When Bob left his job at Lianhe Zaobao after a decade, it was for a good reason. Finding out that his son was autistic changed his priorities, so he gave up stability in favour of flexibility to spend more time with his son. This affected his photography in ways that he did not expect.

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The birth of the Fat Farmer

Today, Bob runs his own photography and videography creative house, and with the help of his team, he manages to juggle his commercial work and spending time with his family.

As for his company’s quirky name, the Fat Farmer, it all started with an office romance between him and his wife. “Her name is Hui Hui and our colleagues would call her Huay Huay, which means flower in Hokkien.”

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“When I started wooing her and walked to her desk often, people would call me ‘the farmer’, and the nickname stuck.”

“I was still thin back then but when I started the company, I got a little rounder, hence the name – The Fat Farmer,” he chuckled.

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The fruits of his labour include commercial success; shooting corporate collaterals, events, weddings, and editorial shots for major celebrities the likes of Donnie Yen, Andy Lau, Stephanie Sun and even Jackie Chan.

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“He’s so nice,” Bob said about Jackie. “He would ask me what I needed and he would accommodate every time.” Comparing the veteran celebrities to the younger ones, he did note that, “some of the younger local artistes are actually trickier to work with because they think that a star needs to behave in a certain way.”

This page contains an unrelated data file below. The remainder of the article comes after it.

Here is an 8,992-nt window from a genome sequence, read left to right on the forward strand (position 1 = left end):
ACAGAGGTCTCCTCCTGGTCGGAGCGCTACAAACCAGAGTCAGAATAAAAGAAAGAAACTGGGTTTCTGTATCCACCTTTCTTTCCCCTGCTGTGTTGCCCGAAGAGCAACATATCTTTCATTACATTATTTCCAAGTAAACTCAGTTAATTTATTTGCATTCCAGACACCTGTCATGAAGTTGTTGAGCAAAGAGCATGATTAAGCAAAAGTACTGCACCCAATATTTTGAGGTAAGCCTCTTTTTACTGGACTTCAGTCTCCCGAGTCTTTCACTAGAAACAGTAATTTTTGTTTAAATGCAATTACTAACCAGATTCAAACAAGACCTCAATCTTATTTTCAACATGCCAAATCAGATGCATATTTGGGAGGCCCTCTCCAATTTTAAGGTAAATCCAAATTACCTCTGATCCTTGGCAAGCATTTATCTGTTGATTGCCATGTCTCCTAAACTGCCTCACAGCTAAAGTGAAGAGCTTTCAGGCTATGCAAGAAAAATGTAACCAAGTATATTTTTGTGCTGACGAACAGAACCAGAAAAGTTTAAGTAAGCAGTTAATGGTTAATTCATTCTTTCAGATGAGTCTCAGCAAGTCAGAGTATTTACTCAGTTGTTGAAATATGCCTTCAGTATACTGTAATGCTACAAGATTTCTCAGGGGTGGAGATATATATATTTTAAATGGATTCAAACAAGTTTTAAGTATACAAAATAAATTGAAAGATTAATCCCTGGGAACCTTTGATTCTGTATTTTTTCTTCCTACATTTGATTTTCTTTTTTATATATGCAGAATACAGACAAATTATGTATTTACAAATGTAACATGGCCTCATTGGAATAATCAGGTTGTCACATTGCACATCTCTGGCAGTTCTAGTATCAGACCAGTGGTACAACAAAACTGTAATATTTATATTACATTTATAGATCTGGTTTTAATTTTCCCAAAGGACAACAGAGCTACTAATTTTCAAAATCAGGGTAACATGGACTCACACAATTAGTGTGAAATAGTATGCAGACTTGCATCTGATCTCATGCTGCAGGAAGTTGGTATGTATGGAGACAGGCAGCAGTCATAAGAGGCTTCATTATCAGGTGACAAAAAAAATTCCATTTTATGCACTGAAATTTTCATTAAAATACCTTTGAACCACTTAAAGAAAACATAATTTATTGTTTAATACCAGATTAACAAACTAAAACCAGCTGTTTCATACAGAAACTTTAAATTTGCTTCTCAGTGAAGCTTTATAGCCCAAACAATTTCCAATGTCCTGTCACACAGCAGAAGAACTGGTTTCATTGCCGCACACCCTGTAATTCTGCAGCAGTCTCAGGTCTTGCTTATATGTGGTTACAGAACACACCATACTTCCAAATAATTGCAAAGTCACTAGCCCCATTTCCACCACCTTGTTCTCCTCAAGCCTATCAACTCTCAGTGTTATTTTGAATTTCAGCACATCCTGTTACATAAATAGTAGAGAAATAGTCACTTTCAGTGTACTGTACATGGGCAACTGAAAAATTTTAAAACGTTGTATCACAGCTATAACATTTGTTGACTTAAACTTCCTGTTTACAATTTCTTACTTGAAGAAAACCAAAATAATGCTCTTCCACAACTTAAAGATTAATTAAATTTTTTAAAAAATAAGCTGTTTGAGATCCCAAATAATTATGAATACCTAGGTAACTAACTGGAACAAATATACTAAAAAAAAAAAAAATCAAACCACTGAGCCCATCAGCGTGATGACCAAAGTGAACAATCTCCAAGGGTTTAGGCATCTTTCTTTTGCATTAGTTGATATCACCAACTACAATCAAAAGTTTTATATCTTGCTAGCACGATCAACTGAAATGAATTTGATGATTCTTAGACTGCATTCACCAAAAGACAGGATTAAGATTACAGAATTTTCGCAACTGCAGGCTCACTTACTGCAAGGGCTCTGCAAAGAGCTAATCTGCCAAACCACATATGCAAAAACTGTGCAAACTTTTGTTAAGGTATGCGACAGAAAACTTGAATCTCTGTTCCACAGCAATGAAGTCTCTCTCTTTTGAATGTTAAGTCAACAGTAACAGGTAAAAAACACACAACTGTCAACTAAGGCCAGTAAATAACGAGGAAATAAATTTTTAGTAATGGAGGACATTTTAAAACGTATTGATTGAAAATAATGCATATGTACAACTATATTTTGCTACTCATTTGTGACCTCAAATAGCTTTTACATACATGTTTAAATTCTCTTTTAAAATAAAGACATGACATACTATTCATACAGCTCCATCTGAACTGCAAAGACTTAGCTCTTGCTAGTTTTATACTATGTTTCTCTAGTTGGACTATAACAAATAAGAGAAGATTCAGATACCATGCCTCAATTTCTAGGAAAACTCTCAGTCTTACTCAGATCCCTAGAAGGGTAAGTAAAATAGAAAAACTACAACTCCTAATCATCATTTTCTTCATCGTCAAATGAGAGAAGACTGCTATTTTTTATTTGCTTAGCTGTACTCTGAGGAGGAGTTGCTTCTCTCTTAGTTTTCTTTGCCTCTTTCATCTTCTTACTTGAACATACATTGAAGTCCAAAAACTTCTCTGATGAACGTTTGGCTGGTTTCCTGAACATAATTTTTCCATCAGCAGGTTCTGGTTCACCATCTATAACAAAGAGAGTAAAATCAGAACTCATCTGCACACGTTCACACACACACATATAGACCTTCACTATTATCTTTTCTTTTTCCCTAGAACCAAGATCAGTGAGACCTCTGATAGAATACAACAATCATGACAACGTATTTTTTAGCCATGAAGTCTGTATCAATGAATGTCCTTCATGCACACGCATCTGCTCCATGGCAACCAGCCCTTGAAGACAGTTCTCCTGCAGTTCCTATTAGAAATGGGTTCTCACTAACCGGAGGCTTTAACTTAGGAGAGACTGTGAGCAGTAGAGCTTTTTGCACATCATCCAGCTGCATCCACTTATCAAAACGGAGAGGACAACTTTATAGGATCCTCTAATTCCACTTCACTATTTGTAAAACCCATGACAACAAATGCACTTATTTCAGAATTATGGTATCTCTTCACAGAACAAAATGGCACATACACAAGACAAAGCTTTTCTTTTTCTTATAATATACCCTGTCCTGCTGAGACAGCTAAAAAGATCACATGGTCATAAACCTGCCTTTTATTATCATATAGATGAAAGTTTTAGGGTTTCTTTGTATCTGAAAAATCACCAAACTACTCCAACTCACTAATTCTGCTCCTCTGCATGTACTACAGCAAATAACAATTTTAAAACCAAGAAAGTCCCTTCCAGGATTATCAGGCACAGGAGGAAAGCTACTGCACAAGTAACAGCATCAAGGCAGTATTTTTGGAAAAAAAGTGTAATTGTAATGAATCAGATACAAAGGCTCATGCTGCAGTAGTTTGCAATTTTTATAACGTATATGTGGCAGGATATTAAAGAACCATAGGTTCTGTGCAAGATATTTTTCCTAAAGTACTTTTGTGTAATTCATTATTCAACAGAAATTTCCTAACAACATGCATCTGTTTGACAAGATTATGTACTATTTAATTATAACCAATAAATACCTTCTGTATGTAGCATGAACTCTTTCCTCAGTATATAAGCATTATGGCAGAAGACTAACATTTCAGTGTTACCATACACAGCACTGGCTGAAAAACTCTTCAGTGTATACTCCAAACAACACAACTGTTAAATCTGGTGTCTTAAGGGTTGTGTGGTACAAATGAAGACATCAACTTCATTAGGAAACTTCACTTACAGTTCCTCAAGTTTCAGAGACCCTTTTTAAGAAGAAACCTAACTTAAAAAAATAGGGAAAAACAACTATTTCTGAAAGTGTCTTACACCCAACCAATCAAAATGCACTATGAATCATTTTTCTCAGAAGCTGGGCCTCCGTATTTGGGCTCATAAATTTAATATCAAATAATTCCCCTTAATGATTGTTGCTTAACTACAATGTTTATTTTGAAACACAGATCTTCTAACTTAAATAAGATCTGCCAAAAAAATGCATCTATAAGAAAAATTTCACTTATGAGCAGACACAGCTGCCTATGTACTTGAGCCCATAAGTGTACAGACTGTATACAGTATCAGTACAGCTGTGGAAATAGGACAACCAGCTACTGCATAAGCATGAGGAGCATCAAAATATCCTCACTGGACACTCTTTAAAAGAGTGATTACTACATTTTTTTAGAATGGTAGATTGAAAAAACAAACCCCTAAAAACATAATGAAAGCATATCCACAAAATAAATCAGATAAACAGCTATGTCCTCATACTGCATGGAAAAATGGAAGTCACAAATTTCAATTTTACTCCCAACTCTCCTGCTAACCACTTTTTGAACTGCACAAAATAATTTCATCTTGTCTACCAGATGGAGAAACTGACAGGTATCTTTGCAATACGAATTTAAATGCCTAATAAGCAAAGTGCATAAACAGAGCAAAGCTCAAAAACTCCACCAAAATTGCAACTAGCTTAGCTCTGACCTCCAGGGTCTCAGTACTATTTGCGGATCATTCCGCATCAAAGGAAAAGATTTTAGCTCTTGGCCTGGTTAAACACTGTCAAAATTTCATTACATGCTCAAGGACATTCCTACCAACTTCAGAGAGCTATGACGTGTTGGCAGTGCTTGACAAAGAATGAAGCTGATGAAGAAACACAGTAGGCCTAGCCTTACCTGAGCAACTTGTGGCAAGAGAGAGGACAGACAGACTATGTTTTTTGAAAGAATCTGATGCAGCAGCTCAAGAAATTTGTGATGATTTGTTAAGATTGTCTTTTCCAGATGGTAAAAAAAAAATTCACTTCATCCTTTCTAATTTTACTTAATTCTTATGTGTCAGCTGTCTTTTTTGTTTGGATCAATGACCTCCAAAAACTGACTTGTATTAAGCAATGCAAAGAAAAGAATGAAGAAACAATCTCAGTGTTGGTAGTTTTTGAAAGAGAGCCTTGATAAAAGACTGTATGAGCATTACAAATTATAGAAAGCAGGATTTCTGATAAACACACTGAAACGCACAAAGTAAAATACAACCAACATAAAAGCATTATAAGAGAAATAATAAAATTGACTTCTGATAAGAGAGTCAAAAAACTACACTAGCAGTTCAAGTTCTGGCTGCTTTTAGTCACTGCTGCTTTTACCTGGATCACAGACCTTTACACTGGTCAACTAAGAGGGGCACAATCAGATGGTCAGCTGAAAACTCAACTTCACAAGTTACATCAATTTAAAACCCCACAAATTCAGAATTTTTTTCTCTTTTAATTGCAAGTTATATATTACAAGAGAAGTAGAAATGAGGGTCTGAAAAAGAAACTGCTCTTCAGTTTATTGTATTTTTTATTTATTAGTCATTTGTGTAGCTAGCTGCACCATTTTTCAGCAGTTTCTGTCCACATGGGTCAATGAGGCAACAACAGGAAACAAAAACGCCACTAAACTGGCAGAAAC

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“However, to be honest, sometimes the most difficult ones are the talent managers. They treat the celebrities like a god or goddess.”

His choice of gear when’s on the job is none other than the Canon EOS 5D Mark III. “We do both photography and videography, and the Canon EOS 5D Mark III is super at both,” Bob revealed. “The Canon EF100mm f/2.8L Macro IS USM is very good for portraits, sometimes capturing even more details than my essentials – the Canon EF50mm f/1.4 USM and Canon EF70-200mm f/2.8L USM lenses.”

“My Canon EF50mm f/1.4 USM allows me to capture photos under almost any light setting. It’s perfect for my corporate or celebrity portrait shoots where I’m usually working on a tight timeline, and light set-up may not be available. It also produces great bokeh effects, which work well for portraits!”

Discovering projects close to his heart

After finding his work at the newspaper a little monotonous, Bob started exploring doing solo exhibitions. In 2003, ‘Have a Little Faith’ featured the cultural practices of the Sikh and Jewish communities of Singapore.

Canon EOS 5 film camera

His second exhibition, ‘One Room Flat’ highlighted the grim living conditions of the elderly in rental flats. “It’s always out of curiosity,” he said. “And I’m always drawn to the elderly because I think I can help them.”

Speaking about the numerous awards under his belt: “It started when I covered the Singapore Arts Award as a newspaper photographer. I looked at the pictures in the exhibition and thought they were really nice. I thought to myself, ‘maybe I could join a competition next year?'”